- Sovereigns have been relatively slow to enter the green bond market compared with corporates.
- Money raised by sovereigns has mostly gone toward existing expenditure that fits into green categories.
- We are likely to see a shift of allocations into renewables as pressure grows on government departments to generate eligible projects.
Early forays into green bond issuance by sovereign governments have been modest any way you look at it. They have so far issued €145bn of green bonds to date, according to Capital Monitor sister company GlobalData – only around 10% of all green bond issuance. France is the largest advanced economy issuer so far, and green bonds make up only 1.9% of its debt stock. The only exception is Chile, where 16% of its bonds are now labelled green, social or sustainable.
The private sector has built much of the early momentum in green bond issuance. This is in contrast with the non-green bond market where governments like to lead – finance ministries issue at benchmarks in order to build a yield curve that the private sector can use for pricing. The US, the world’s most important government bond issuer, has yet to announce any intention of a green issue, while no country has dared to go near sustainability-linked bonds, of which over 60 have been issued by corporates to date.
Given investor demand for green products and the fact government spending will be a key driver behind plans to transition to a low-carbon world economy, this is perhaps surprising.
Sovereign green bond use of proceeds
The spending of sovereign green bond proceeds has also failed to match policy priorities. Emissions generated by supplying energy account for 23% of European emissions, according to the European Environment Agency. The next highest are domestic transport (20%), industry (19%) and residential and commercial property (11%).
However, only a tiny proportion of green bond proceeds have gone toward generating cleaner energy. For those countries that first issued before 2021, annual allocation and impact reports show green bond investors where their money has been invested.
Such reports are available for 13 of the 20 countries that have so far issued green bonds and show that clean transport has been the main area where governments have invested the proceeds from green bond issuance. There are ten sovereign issuers that have allocated a proportion of their green bond proceeds to clean transport – mostly by subsidising or extending rail networks. For those with allocations to clean transport the average allocation was 60% of proceeds.
Green buildings, which involves building or improving buildings to high energy efficiency standards, was another popular area: five countries invested bond proceeds into green buildings, with an average allocation of 40%. France, the largest issuer, has invested 46% of its green bond proceeds into projects such as providing incentives for households to upgrade their home heating systems and insulation. Lithuania has so far directed its green bond proceeds to one major project: modernising Soviet-era apartment buildings to make them more energy-efficient.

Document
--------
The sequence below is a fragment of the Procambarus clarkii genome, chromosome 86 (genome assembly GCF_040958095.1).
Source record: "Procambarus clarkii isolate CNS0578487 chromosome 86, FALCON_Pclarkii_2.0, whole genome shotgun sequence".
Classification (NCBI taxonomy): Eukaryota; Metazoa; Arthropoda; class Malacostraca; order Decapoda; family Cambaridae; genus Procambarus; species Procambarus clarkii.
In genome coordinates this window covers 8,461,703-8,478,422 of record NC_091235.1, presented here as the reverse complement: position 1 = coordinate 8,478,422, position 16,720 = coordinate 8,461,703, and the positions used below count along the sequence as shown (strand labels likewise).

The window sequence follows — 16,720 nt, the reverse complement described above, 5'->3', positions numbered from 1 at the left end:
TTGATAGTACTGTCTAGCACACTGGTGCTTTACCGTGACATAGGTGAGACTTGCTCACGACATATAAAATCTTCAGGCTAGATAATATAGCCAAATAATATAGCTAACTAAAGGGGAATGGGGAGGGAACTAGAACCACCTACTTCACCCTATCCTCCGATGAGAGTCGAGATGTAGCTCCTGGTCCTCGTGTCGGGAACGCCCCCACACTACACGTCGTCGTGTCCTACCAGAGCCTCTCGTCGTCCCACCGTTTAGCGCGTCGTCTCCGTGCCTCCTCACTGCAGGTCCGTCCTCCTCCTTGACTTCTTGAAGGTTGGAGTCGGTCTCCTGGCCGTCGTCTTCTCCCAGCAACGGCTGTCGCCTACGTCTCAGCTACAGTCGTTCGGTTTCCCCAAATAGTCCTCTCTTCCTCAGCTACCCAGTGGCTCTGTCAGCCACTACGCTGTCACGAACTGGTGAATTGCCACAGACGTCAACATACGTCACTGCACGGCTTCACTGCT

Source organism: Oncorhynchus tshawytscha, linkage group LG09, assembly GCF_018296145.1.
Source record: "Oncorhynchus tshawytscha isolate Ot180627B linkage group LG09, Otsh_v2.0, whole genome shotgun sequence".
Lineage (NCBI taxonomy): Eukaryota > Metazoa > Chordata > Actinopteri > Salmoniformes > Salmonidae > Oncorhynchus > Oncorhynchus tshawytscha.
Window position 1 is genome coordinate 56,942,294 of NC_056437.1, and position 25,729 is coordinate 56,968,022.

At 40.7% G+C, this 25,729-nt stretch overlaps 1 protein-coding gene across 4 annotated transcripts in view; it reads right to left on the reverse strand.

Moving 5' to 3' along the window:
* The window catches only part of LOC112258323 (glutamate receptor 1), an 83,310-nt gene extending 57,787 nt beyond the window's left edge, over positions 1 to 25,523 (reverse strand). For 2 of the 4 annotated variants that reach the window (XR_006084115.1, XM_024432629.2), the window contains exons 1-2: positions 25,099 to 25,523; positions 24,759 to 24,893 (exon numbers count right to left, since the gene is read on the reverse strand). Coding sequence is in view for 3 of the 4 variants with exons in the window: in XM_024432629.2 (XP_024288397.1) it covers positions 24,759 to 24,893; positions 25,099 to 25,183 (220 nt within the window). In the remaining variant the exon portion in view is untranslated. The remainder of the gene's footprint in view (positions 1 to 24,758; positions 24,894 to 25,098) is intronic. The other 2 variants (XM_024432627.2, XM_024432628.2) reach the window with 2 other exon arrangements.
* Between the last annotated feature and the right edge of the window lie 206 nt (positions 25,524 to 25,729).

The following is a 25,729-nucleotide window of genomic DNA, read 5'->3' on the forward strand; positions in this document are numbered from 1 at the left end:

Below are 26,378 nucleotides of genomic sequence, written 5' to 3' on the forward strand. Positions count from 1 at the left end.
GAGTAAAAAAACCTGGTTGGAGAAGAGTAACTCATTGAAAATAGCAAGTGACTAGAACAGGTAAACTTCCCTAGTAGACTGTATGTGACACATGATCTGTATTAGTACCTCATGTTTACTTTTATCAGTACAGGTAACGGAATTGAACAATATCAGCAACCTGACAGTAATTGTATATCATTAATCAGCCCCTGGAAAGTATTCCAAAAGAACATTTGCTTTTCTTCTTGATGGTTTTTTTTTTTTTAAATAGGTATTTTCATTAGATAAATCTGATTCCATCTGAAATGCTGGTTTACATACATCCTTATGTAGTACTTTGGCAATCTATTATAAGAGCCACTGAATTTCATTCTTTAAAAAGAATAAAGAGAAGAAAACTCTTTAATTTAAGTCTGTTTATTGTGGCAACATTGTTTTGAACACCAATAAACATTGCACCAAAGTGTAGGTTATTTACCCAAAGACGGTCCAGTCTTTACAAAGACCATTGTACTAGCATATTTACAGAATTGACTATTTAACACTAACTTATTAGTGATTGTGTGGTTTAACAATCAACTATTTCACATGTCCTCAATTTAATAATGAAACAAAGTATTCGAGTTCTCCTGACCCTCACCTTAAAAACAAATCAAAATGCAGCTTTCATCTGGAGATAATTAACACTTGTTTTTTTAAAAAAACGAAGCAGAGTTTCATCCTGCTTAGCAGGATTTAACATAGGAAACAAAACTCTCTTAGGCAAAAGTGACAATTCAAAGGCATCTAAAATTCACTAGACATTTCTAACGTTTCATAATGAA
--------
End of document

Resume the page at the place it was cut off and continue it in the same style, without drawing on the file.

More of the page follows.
Some issuers have different priorities altogether. Egypt used 54% of its proceeds for sustainable water and wastewater management. The vast majority of Fiji’s green bond proceeds have gone toward rebuilding schools and conducting emergency works following cyclones, while Indonesia used 36% of its green bond proceeds to improve its flood mitigation and food security.
Renewables funding set to grow
Many countries did allocate funds to renewable energy; however, the average allocation to renewables was just 5%.
One reason for the lack of renewables in green bond allocations is that many countries decide they want to raise a bond, then look for existing expenditure items it can be linked to. So, in many cases, assigning green bond funds to rail was easy because it was expenditure that already existed.
Assuming investor appetite holds, we are likely to see more ambitious forms of government expenditure tailor-made for green bond financing. With this, more proceeds are likely to shift away from ready-made expenditure items such as transport and towards new items related to transition projects, such as renewable energy.
This is starting to happen in France. France’s debt management office, Agence France Trésor, said in a 2021 investor presentation that the allocation of green bond funds to renewable energy would be increasing from 8% to 47% (its next post-issuance report will confirm if this occurred).
While France’s issuance has been relatively small compared to its debt stock, it is now viewing its entire public expenditure through a green lens.
This does not necessarily mean France is massively increasing its spending on renewables. It is partly because up until this year an environmental tax was used to fund renewable energy projects, with the finances kept separate from the general budget. Now this tax has come to an end, a portion of renewables expenditure has been brought back into the general budget. But it is also because the French finance ministry has begun giving every item of state expenditure a 'greenness coefficient' allowing it to identify eligible green bond allocations. While France’s issuance has been relatively small compared to its debt stock, it is now viewing its entire public expenditure through a green lens.
We might expect to see similar trends when the UK and Germany issue their first post-issuance reports. They will pick the low-hanging fruit first – existing expenditure items like rail – but once they have got their cross-department cooperation organised, we may well see more pressure for governments to generate more ambitious green projects.